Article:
Accepting Imperfection

You are not perfect and you are enough.

Have you ever sat with a close friend, partner, or child who is struggling with feeling that they are ‘enough’ and you wish they could see themselves the way you see them? You see that their struggles and imperfections make them genuine and authentic people, and their thoughts and ideas make them interesting and worthy. 

Sometimes that’s how people see you. They wish that you could see yourself the way they see you. They wish you could see that your imperfections make you genuine, interesting, and worthy of love and friendship.
The problem is that if day-in-day-out you focus on the things that make you feel ‘not enough’ and are very critical of who you are, there’s not a lot of time left to recognize the meaningful and good things about your life and who you are.
So, how to break the cycle and start accepting yourself as you are?
(1) Understand the link between thoughts and feelings. It can be hard to recognize at times, but our thinking impacts the way we feel. If I think: ‘I’m not enough,’ it makes sense I don’t feel enough. If I think: ‘I made mistakes today – I’m such a failure!’, it makes sense I feel angry, upset, and disappointed. However, if I think: ‘I made mistakes today. Everyone makes mistakes. I am trying my best,’ I’m likely to feel calmer with more self-compassion and more self-acceptance. Change your self-talk. Each time you go to criticize yourself this week, try saying to yourself: ‘No one is perfect. I’m doing the best I can with what I have today.’
(2) Acknowledge the things you do well. Focusing on what we can’t do (or haven’t done yet) maintains our feelings of disappointment, dissatisfaction, unhappiness, and ‘not enough’, whereas switching our focus to what we can do helps us to cultivate appreciation and acceptance of who we are. Write down three things that you did well today (no matter how small). Don’t let the good aspects of the day fly past in one thought; try to sit with each point for a couple of minutes to consider what was good about each of those things, why it made the day slightly better, and how the good thing came about.  
(3) Switch your mindset from outcome-based achievement to effort-based achievement. Have you ever set a goal for yourself, only to reach it, and then felt it wasn’t that important and you needed to set an even higher goal? These unrelenting high standards keep our brain focused on ‘perfect’, but if you keep raising the bar, you’ll never get there. I’m not saying you shouldn’t aim high, but don’t reward yourself based on outcome. Instead, reward yourself based on the effort you put in that day. By rewarding and encouraging yourself to try hard, you are acknowledging that effort in and of itself is a worthwhile personal quality, and research shows that people who reward their efforts rather than outcomes are more likely to persist at difficult tasks.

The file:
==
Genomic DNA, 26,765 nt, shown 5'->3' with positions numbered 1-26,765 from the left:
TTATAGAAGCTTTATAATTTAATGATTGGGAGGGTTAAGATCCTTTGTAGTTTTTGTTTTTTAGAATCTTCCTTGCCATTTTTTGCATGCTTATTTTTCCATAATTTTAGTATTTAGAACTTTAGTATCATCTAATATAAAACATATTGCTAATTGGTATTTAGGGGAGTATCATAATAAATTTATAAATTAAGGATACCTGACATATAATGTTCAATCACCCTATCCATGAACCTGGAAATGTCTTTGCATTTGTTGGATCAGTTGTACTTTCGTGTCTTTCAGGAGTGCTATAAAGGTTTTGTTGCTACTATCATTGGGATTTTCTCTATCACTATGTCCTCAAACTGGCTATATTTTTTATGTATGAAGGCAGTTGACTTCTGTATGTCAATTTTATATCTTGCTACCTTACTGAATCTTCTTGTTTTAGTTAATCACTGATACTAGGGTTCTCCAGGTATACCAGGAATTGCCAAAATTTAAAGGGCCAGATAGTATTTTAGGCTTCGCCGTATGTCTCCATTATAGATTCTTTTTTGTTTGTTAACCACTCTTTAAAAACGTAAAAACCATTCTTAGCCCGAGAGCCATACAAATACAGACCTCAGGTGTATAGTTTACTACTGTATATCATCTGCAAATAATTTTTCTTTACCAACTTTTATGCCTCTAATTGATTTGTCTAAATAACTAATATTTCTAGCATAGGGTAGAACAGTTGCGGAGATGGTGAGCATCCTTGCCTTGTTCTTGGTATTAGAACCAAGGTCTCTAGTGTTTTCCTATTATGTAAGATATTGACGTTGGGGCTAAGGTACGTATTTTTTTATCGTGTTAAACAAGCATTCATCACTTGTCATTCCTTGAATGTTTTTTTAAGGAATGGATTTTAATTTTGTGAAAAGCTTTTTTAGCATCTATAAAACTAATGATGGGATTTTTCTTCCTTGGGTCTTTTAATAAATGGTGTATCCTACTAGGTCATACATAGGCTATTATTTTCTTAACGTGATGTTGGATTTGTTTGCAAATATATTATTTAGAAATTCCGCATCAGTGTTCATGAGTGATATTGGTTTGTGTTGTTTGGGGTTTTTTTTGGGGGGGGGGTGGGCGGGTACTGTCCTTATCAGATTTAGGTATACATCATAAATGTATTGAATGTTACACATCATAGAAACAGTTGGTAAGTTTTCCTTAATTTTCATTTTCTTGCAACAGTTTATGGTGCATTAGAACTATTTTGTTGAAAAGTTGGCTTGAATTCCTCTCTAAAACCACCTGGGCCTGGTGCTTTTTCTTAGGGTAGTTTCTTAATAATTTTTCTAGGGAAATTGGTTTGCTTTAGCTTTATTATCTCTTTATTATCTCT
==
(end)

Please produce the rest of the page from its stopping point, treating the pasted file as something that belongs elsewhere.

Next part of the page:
(4) Take care of yourself. Treat yourself the way you would treat a best friend. Encourage yourself to go for light exercise, eat well, stay connected with others, and get enough sleep. If you are critical and demanding of yourself, remember that it is very hard to go about your day when someone is mean to you all the time. Try to build that compassionate self-talk by talking to yourself the way you would talk to your best friend if they didn’t feel they were enough.
Accepting ourselves as people who are interesting, enough, and worthy of love is a difficult task, but as with anything it won’t change without effort. As Einstein once said: ‘We can’t solve our problems with the same thinking we used when we created them.’ No matter how doubtful you are that accepting yourself is possible, try an experiment where you wholeheartedly try each suggestion above every day for a week, and give us feedback in the comments’ section on how your experiment went.

Thank you to Doctor Erika from Foresight Psychology for her wonderful insights today.


  1. Thank you Hot Tea Travel & Thyme for collaborating in this. I hope people may be willing to give this experiment a go for one week. I am happy to respond to comments if people have questions or want to share their experiences with this. Imperfectly yours, Erika.

  2. wonderful advice .. thank you 🙂

  3. We are so glad you find it helpful, Carly. Thank you so much for your feedback. 🙂

  4. Thank you for the feedback, Carly, and wishing you the best in this journey of accepting ourselves as we are.

  5. I'm glad you enjoyed it, Stephanie, and good luck on this imperfect journey of self-acceptance 🙂

  6. Thank you, Dr Erika – it's always so great working with you!

  7. Thanks for your feedback, Stephanie! I'm so happy you found it useful.

Leave a Comment

Your email address will not be published. Required fields are marked *